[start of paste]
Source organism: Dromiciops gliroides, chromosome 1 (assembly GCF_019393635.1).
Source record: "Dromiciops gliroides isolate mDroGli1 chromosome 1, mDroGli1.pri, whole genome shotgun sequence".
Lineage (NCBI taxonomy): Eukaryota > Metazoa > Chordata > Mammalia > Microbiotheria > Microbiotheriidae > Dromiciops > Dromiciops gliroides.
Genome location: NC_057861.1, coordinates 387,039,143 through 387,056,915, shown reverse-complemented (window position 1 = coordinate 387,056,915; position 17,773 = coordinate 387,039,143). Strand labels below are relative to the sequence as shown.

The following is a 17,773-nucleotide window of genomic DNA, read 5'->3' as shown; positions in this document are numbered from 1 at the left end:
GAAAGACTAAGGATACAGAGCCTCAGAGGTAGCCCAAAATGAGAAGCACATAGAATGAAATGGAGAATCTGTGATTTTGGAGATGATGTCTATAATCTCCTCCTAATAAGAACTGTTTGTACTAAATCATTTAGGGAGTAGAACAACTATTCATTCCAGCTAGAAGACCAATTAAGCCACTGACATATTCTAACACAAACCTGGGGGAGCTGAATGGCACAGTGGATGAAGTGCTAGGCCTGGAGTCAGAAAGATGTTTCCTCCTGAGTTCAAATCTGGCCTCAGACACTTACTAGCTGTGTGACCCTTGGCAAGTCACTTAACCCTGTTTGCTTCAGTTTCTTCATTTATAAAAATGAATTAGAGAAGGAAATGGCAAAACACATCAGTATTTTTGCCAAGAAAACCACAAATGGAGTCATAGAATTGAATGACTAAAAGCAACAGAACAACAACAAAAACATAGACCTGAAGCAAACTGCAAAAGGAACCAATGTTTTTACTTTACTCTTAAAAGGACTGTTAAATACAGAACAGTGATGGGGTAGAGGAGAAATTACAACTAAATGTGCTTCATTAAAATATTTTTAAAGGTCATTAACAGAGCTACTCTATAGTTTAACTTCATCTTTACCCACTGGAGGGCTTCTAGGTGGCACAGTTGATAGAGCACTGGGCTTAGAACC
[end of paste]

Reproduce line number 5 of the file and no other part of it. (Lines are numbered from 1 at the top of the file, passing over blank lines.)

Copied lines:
The following is a 17,773-nucleotide window of genomic DNA, read 5'->3' as shown; positions in this document are numbered from 1 at the left end: